Tag Info

Hot answers tagged

10

This is a tricky one to answer without knowing more about your specific situation. If I have misconstrued your question then please add more detail so others don't also get the same impression. Are you a willing participant, or an unwilling one? If you are unwilling, to what degree? Is it just a casual nuisance (someone comes home from training and wants ...


7

If someone is more willing to fight than you, more athletic than you, and better than fighting than you, you usually lose. Try not to be in that situation.


3

I think either you or your self-defense instructor are misunderstanding something. If your instructor thinks it's too dangerous to take more than one class with him because of the possibility that you might learn something and try to use it for real, then it's the same as him saying that you should not learn anything from his classes. What kind of a teacher ...


2

"Closing the gap" unexpectedly is one of the major tactics in fighting, and with good timing can allow you to land a devastating attack even as the opponent attempts to hit you. You can potentially stayed clear of the business end of a weapon attack. There are several footwork patterns I feel are particularly important for this, each with different uses: ...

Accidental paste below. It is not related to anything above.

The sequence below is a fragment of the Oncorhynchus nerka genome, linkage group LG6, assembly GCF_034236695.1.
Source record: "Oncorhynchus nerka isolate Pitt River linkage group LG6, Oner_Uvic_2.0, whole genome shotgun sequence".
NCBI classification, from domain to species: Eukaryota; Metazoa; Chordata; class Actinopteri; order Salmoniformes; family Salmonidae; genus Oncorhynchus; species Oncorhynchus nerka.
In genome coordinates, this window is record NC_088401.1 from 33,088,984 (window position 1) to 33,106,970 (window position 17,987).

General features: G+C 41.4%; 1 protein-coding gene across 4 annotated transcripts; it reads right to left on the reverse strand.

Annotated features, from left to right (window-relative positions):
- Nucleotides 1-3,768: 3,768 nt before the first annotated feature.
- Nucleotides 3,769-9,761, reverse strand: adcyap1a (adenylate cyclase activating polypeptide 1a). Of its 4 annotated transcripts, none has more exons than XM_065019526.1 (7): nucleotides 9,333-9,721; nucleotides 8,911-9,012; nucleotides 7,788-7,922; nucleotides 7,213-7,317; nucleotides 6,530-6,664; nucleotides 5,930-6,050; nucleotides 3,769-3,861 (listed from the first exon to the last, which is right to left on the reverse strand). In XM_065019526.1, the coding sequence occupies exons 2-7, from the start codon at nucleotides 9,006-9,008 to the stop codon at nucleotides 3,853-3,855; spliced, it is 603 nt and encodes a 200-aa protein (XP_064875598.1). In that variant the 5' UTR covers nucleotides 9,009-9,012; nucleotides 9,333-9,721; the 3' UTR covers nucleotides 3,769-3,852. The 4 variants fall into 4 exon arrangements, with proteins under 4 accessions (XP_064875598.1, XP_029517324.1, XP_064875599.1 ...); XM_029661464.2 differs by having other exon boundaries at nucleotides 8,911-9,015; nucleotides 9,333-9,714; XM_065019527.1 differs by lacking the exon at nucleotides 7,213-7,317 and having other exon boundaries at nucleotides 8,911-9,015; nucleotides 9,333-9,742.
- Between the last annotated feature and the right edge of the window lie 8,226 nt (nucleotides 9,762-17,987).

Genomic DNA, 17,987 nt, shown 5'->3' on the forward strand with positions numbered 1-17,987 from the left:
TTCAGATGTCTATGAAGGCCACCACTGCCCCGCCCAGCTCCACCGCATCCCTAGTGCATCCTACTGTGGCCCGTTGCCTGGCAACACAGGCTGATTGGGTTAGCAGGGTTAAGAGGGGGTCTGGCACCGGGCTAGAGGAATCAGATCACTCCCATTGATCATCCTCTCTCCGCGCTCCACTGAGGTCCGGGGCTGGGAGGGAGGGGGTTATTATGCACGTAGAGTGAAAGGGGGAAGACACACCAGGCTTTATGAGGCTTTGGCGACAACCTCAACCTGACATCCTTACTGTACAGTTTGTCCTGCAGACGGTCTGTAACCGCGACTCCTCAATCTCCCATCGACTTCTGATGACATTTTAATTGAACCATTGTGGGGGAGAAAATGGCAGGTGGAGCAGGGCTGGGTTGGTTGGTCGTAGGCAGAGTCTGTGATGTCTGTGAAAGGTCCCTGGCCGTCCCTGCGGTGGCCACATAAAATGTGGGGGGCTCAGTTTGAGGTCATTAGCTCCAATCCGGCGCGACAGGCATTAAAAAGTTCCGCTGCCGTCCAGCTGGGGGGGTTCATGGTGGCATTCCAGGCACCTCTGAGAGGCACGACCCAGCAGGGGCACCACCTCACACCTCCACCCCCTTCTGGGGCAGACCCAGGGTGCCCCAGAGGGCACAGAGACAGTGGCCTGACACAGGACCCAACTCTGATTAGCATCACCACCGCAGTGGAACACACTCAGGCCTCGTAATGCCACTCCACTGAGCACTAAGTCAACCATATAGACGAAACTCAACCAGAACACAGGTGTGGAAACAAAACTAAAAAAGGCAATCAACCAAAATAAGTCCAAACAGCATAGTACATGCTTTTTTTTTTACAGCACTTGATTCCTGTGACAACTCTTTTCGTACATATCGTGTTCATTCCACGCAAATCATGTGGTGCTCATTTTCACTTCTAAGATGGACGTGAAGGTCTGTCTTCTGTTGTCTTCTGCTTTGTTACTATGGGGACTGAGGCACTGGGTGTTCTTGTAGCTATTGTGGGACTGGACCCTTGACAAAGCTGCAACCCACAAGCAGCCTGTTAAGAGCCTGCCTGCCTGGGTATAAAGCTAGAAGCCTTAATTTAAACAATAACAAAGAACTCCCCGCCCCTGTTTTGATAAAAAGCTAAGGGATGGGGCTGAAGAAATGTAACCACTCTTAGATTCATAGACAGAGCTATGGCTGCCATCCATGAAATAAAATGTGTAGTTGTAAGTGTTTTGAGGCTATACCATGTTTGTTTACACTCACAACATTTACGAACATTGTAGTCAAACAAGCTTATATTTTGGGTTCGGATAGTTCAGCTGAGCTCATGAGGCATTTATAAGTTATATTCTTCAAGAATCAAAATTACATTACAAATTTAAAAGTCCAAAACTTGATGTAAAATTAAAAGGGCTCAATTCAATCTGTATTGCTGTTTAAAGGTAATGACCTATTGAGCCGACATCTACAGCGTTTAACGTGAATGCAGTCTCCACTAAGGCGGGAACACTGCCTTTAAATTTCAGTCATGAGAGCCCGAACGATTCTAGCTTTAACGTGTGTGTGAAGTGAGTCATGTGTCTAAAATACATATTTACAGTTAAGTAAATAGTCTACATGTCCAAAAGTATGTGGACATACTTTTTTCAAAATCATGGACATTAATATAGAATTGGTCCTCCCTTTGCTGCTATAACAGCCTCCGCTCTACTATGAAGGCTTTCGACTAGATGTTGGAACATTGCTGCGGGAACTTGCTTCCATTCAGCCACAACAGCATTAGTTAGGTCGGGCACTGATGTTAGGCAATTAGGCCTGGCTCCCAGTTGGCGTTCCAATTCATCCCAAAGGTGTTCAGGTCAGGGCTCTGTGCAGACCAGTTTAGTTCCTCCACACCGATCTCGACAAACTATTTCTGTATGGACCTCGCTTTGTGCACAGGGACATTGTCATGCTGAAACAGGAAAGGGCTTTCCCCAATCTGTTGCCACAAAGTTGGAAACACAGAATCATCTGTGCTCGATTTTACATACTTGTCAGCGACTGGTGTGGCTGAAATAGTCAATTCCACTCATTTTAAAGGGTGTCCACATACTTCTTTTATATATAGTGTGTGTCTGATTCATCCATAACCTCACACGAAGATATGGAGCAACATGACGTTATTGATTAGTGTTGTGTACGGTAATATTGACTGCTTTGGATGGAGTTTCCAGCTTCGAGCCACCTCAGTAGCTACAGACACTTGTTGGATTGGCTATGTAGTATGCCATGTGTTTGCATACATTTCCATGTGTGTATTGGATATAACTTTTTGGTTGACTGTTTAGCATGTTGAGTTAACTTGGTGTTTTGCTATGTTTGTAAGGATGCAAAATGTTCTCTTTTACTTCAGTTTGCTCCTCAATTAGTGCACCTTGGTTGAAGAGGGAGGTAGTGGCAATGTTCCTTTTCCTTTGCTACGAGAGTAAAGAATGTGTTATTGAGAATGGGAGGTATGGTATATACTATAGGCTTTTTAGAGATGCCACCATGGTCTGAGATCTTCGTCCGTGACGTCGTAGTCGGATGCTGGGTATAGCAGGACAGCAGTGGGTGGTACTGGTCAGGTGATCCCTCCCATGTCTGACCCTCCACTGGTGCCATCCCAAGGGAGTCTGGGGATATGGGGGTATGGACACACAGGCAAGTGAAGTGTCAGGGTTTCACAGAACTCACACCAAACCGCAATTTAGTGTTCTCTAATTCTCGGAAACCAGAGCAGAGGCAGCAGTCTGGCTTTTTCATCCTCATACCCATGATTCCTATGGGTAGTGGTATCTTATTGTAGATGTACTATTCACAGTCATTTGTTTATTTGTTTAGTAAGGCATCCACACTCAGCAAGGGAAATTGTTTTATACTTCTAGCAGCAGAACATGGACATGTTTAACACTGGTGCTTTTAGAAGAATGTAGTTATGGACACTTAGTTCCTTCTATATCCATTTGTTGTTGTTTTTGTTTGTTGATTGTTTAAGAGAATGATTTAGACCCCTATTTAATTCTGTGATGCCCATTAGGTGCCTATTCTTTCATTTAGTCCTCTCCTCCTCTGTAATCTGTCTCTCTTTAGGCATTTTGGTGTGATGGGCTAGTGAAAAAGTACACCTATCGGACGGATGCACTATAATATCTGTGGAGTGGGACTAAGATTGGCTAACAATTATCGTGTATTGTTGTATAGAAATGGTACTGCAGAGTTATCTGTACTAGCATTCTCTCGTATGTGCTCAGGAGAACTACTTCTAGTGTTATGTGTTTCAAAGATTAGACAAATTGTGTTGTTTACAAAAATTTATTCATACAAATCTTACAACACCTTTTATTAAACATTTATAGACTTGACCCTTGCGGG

2

You should get some clarification from your instructor, but my guess would be that this is a policy of the school and not necessarily anything about a legal reason. If this is a college or university, they may have weird arcane policies built up based on their own liability and insurance needs. This may also have to do with avoiding getting sued if a ...


1

I assume, though it's not clear from your question, that some of the other classes are for law enforcement and/or security officials. It would explain why he's not allowed to teach it to you. It's essentially for the same reason that citizens aren't allowed to own fully automatic firearms or certain types of ammunition: The government decided it's off-limits ...


1

Let me add some "psychological" aspect to the great answers above. This is of course by no means based on any scientific study, just my own experience and reasoning. If you've never been in a fight, in a tense situation you're usually and obviously stressed, afraid and diffident. This is perfectly natural and obvious - usually people feel this way when ...



Only top voted, non community-wiki answers of a minimum length are eligible